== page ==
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A brand night at the Grammys: What to expect on the evening from the likes of Intel, Target & GoPro

Tomorrow, the 58th Grammy Awards hits the airwaves on CBS. The artists up for (and not up for) the awards are not just “artists” but brands in their own rights — but the more traditional version of “brands” will be working to grab center stage in LA.

GoPro will have a camera in every trophy won, streaming footage as the winners collect the awards and take them back to their seats (we’ll predict a few awkward moments). Intel is collaborating with Lady Gaga on what is being called an “unprecedented, technology-infused Grammy moment" and Target is looking to up the ante from last year’s Imagine Dragons four-minute performance/ad with Gwen Stefani in a new ad/performance/rock video.

There may be a few other surprises in store (perhaps involving Kanye West?) — but that’s the beauty of live TV and especially the Grammys. With that in mind, we asked Larry Weintraub, Chief Innovation Officer and President of The Marketing Arm, who has extensive experience in music activations with the likes of State Farm, Hilton and Pepsi, to weigh in on what will likely be an interesting night.

The Drum: What brands will make the biggest impact at the Grammys?

Weintraub: It’s hard to know what most brands will do in advance of the Grammys, but I’d expect all eyes to be on Target to see how their partnership with Gwen Stefani will play out. Gwen is debuting and creating her new music video live during the Grammys broadcast sponsored by Target who will sell a deluxe version of her new album featuring four songs exclusive to them. It’s high risk for both Gwen and Target.

I’d also look for several brands to have commercials that use popular music to sell their products. The best example of that right now is Honda who has extended their Honda Civic Tour partnership with One Direction to television spots that feature the band. Additionally, Honda has breathed new life into Empire of the Sun’s “Walking on a Dream” by featuring it as the soundtrack to their constantly airing Civic ads.

The Drum: What surprises should we expect from brands at the Grammys this year?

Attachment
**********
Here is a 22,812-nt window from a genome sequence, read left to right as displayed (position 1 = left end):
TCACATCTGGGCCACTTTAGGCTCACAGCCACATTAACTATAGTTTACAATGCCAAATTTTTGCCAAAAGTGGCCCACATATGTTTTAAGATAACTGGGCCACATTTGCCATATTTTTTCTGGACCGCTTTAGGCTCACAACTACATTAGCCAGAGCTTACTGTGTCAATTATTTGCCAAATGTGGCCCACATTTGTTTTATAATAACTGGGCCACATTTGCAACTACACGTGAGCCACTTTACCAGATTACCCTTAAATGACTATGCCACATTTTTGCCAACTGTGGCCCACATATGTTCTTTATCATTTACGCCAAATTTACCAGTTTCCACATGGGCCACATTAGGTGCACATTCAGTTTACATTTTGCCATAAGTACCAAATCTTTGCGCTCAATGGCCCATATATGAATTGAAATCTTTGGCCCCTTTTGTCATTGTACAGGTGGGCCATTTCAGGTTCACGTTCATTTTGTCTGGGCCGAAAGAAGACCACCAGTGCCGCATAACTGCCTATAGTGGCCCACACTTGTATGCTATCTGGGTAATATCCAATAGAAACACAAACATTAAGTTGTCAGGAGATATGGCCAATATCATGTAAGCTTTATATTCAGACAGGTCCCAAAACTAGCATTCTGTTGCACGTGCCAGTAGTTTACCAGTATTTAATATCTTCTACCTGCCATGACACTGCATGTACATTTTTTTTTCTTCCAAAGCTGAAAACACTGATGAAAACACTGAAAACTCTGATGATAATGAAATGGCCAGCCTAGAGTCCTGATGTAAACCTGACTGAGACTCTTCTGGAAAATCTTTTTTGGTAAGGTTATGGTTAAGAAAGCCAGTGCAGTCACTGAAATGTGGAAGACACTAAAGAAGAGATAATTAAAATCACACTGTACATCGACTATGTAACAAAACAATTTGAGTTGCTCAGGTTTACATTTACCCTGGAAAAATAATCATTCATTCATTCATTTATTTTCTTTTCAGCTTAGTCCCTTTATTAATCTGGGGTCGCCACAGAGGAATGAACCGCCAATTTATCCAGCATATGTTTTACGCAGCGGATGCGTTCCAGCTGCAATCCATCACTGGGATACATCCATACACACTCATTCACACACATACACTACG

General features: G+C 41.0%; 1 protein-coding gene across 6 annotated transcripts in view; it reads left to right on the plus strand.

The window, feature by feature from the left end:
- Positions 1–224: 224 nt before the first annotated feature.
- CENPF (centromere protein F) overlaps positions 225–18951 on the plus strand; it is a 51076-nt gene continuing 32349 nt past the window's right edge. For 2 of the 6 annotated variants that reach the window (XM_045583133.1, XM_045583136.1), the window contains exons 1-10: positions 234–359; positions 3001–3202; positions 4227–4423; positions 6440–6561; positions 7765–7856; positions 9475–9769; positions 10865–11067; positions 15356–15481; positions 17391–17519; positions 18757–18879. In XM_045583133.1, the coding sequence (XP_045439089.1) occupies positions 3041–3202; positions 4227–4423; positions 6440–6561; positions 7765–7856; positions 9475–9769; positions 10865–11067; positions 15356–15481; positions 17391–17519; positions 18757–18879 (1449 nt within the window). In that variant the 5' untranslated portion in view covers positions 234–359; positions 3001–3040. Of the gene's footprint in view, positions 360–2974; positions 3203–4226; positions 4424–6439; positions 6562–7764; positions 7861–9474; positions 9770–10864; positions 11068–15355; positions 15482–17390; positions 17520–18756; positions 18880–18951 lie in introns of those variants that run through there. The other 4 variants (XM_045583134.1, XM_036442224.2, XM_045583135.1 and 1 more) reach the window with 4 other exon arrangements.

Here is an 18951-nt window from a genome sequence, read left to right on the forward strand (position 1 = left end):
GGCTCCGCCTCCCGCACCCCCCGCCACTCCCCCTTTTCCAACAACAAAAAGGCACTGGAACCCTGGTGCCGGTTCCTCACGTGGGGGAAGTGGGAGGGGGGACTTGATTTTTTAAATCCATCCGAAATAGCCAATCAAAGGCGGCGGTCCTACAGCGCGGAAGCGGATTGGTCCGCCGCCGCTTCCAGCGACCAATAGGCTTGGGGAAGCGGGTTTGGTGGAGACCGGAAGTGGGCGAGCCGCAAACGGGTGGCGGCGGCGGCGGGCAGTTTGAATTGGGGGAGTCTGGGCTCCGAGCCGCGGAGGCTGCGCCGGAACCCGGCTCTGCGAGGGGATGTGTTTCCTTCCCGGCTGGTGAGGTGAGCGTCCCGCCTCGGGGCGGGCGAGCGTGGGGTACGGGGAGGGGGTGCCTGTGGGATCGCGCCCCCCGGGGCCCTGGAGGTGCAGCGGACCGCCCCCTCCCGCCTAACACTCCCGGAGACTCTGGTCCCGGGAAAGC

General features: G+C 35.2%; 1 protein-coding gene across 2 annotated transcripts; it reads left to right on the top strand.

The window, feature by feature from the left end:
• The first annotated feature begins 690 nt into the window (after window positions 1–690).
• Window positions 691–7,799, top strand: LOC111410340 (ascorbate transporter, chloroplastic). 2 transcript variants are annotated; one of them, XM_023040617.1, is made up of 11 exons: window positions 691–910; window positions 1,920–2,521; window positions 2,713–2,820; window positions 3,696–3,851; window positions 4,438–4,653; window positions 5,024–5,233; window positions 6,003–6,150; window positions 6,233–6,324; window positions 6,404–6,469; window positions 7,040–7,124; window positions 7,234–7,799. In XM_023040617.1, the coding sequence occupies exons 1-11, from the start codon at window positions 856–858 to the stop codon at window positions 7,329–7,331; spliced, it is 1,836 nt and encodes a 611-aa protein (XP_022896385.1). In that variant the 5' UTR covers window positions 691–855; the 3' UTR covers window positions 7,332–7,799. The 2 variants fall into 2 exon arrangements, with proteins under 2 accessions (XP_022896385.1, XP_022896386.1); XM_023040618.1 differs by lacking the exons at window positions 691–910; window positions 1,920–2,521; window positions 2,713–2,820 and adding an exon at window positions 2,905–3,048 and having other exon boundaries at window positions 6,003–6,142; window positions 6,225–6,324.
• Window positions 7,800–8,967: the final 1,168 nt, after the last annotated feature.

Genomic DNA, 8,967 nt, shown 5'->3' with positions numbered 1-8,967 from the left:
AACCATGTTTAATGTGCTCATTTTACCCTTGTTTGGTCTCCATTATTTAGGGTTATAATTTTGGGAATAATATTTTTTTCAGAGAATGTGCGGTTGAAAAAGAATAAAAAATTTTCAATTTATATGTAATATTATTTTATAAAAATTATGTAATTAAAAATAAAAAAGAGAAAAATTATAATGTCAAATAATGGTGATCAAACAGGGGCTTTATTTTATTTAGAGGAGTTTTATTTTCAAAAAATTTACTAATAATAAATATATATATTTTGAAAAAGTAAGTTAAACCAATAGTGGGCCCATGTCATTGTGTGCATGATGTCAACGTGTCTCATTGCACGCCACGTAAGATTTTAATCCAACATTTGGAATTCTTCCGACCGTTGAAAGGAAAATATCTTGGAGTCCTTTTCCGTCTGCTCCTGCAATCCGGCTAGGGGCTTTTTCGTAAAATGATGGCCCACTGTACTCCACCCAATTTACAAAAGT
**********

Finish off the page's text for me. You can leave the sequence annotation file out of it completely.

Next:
Weintraub: I’m hopeful that a brand or two has created something special in the way of a TV ad or digital promotion that speaks specifically to the Grammys audience. The most memorable brands during an event like the Grammys are the ones that create something specifically tied to that event. It doesn’t happen often, but here’s hoping.

The Drum: Who will “win” or “own” the Grammys in the digital space?

Weintraub: Look for brands to be very active on social media. This has been a trend over the past few years, specifically through the use of Twitter, where you’ll see a lot of brands using signature moments in the Grammy broadcast to integrate their products (Arby’s 2014 gem is a perfect example). The same brands that have social “war rooms” set up during major live broadcasts like the Super Bowl, the Oscars and the World Cup, will also be there during the Grammys to seize on those pop culture moments. Also, watch how brands talk to each other during the broadcast (Again, Arby’s 2014). If one brand makes a mistake or says something inspiring, you’ll often see other brands re-tweet or call them out through their social channels.

The Drum: What Grammy-nominated artists will have impact with brands after the show?

Weintraub: The artists that have the most impact with fans are not always the ones that have impact with brands. Kendrick Lamar and The Weeknd are examples of hugely popular artists, but are not the perfect fit for many brands. There are brands that would love to be in business with those artists, but the mega brands are very cautious to work with musicians whose lyrical content and off-stage reputation can raise eyebrows from consumers. Keep an eye on the country artists who are often very brand friendly.

The Drum: Bold prediction. Who will be the surprise winners?

Weintraub: I’d like to see Kendrick Lamar win best album. I’d be surprised to see that happen, but you never know.

Doug Zanger

I am the North America editor for The Drum. A geographic mutt, I was born in Minnesota (lived outside of Minneapolis until I was 12), lived in suburban Philadelphia, attended college in Denver and London — and have proudly called Portland, Oregon (and the Pacific Northwest) my home for 24 years.

Sadly, I love Philadelphia/Portland/Oregon sports and Arsenal.

I am deeply committed to telling the best stories possible, to not only legitimately engage, but to contribute something meaningful to the industry as well. Yes, marketing can change the world, and we will always do our best to ensure we are doing our part.

All by Doug